Articles Tagged with rent control


todd-quackenbush-222-copy-300x183If you rent your home in the San Francisco area, you most likely are aware of San Francisco’s Rent Control Ordinance. Even if you currently rent or you are thinking of coming to the area and renting, there are many specifics of the ordinance you may not know about. Consider the following when looking for a new place to live or if you feel like your current landlord is not following the law.


What Does the Ordinance do?


The San Francisco Rent Ordinance provides a number of protections to tenants who rent or lease a dwelling. First and perhaps foremost, the law regulates the amount that rent can be increased annually for specific dwellings in specific situations. To this end, the law also allows only a certain amount of capital improvement costs to be passed on to the tenant by the landlord. It also allows the tenant to petition the Rent Board for a decrease in rent if the landlord has failed to provide services that have been agreed upon or that are required by law. This includes if the landlord has not maintained the premises in a habitable manner or if unit has uncorrected housing code violations. Secondly, the law regulates the circumstances under which a tenant may be evicted.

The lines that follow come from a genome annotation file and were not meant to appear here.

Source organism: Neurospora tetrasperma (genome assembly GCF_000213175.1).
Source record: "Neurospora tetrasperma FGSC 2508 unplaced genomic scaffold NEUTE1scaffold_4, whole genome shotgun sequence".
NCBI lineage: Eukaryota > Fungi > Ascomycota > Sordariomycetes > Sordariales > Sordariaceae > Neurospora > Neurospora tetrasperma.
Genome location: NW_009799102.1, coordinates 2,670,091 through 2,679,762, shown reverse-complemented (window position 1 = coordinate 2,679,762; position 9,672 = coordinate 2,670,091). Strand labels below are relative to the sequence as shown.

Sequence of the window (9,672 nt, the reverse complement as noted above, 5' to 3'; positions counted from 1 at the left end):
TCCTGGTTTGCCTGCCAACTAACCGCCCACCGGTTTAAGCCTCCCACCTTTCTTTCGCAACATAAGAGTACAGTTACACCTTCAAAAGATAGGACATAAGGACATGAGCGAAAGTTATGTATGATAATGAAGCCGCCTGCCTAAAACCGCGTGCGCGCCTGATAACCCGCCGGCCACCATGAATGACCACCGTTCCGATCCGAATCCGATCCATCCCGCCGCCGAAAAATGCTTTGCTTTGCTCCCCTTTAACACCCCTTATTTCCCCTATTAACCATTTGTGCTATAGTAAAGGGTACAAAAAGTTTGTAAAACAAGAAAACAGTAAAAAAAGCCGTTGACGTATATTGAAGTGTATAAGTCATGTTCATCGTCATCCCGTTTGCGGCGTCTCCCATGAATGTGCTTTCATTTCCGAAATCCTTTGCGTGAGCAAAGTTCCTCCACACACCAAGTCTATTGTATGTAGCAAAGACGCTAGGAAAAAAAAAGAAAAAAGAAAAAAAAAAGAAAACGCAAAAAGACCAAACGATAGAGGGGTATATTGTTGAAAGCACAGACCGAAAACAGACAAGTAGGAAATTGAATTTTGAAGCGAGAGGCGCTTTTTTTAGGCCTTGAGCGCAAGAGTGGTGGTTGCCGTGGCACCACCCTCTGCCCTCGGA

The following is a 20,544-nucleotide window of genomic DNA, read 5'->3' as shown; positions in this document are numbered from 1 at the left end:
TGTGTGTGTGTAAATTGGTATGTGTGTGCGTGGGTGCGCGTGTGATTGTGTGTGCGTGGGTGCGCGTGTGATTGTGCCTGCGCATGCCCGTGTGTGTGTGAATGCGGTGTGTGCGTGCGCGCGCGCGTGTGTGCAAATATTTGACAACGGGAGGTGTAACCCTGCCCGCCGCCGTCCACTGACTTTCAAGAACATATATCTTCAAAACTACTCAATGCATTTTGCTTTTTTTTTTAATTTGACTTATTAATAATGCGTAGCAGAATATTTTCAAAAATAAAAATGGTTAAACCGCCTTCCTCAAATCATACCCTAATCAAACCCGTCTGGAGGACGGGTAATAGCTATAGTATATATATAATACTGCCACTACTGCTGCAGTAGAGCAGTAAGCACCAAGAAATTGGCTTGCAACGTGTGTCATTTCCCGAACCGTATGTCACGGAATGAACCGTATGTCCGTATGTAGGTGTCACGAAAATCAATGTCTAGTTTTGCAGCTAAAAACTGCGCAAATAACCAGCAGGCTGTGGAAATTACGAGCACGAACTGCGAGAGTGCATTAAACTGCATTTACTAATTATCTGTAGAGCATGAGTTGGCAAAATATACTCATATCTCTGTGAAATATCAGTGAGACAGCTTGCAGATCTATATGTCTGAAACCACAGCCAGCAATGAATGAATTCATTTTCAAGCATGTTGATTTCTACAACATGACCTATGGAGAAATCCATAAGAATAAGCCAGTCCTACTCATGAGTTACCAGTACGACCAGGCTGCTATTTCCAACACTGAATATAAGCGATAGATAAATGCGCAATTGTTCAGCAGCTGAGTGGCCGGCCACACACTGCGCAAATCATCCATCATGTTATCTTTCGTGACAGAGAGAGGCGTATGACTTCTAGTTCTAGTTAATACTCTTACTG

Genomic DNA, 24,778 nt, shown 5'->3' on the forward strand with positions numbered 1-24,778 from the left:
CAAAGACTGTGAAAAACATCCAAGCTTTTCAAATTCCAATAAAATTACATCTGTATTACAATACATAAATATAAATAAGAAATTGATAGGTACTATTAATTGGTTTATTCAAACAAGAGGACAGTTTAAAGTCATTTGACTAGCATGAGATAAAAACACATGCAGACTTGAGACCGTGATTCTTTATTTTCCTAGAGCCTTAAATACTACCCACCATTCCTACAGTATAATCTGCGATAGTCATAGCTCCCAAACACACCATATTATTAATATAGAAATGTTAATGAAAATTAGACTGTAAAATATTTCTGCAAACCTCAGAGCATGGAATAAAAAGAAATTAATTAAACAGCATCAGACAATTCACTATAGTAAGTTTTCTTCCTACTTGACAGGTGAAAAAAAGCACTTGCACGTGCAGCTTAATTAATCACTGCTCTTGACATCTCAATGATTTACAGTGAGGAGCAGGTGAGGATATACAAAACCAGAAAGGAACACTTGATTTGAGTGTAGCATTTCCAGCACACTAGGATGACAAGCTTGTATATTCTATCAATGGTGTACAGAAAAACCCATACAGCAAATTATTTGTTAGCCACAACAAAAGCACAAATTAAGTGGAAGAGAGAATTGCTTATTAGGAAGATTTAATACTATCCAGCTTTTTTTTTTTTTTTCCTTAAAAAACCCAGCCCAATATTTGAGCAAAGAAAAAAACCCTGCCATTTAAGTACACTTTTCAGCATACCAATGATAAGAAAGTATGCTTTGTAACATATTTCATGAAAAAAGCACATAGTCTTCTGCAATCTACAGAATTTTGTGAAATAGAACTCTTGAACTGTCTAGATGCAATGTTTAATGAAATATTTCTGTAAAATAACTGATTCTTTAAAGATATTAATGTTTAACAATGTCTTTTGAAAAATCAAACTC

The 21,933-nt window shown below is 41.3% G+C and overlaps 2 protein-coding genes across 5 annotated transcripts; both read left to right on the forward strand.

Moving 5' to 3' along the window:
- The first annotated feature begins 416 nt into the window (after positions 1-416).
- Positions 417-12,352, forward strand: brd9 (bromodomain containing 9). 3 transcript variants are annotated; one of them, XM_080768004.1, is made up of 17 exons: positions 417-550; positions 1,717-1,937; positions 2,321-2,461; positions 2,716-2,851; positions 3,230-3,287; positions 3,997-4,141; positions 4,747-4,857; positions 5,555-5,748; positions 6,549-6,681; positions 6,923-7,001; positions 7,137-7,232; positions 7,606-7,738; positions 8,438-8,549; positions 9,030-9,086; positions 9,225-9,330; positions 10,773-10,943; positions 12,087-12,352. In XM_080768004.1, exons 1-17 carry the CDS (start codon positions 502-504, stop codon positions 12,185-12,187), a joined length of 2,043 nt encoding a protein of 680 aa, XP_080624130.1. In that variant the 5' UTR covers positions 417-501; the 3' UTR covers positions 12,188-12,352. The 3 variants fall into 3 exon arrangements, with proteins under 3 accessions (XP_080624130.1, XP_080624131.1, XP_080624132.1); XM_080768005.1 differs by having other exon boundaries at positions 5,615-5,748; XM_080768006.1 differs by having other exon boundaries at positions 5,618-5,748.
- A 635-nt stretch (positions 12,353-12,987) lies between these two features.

mike-wilson-175347-225x300As rents in certain areas of the country skyrocket, more and more tenants are asking why there is not some – or a better – form of rent control. As of right now, most landlords can increase the rent as much as they like as long as they give proper notice. One of the reasons for this in California is the Costa-Hawkins Rental Housing Act, which was passed in 1995. The Act imposes limits on the kind of rent control policies cities can adopt. However, a measure to repeal the Act may be headed to the next November ballot in California.

The Costa-Hawkins Rental Housing Act

There are a few significant provisions with the Act that many tenants believe are harmful in today’s real estate market. The Act bans cities from using rent caps on any unit built after February 1995. This a majority of apartments in California’s major cities cannot be rent controlled. All of the new development going up in cities like San Francisco can have exceedingly high rents and there is little local governments can do about it.